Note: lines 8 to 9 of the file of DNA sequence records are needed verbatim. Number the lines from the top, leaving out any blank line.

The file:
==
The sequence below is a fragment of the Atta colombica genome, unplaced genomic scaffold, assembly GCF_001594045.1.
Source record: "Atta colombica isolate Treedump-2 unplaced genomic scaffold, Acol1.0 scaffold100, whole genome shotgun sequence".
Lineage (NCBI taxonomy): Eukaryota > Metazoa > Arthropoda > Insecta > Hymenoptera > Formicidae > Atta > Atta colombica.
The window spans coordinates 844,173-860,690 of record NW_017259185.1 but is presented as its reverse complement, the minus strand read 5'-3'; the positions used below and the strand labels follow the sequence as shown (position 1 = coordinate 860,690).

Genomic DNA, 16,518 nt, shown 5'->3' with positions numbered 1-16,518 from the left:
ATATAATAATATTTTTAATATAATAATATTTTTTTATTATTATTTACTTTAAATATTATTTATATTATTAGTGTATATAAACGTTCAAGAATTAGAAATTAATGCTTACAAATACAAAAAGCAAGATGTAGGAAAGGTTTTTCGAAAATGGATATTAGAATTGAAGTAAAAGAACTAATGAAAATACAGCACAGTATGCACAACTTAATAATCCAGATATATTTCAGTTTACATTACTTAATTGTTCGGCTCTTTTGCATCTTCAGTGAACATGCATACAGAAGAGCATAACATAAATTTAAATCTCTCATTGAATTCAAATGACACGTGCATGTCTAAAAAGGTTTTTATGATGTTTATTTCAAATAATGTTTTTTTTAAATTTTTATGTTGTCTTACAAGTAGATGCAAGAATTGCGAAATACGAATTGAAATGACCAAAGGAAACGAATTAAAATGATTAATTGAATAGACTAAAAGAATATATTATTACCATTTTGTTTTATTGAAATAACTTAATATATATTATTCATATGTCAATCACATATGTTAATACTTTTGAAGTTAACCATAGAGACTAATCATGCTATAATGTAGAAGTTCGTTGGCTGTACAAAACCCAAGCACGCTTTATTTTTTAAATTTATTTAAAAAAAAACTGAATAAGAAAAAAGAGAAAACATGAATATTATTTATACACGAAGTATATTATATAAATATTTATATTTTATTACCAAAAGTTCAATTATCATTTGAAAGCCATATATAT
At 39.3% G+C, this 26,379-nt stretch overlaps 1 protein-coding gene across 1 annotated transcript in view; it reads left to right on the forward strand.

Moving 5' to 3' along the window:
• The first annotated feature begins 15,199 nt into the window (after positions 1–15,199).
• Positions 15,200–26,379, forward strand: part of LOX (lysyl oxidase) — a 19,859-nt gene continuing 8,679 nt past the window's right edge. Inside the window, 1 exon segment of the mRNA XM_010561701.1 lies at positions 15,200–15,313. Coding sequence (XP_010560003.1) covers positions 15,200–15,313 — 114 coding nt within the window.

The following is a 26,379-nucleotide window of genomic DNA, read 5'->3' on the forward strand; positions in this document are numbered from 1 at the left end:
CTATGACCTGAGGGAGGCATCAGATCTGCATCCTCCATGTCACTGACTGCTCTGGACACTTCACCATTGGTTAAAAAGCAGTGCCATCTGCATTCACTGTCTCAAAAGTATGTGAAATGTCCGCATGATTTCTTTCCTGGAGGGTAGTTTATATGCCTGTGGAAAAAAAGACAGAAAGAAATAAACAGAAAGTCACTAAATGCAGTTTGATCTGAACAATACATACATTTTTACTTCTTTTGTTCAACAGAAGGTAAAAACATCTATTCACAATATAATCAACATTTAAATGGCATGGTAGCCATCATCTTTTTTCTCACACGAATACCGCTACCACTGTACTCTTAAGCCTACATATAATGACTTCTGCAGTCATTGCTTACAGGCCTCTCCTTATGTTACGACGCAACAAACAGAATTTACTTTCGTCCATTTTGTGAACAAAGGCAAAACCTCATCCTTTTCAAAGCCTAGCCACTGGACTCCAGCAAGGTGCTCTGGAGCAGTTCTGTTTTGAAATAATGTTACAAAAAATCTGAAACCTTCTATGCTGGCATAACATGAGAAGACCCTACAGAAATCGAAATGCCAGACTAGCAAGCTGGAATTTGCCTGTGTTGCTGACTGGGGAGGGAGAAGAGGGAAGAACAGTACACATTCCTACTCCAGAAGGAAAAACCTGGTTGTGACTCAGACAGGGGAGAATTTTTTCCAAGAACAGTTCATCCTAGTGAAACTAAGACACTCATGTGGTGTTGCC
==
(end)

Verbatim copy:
Moving 5' to 3' along the window:
• The first annotated feature begins 15,199 nt into the window (after positions 1–15,199).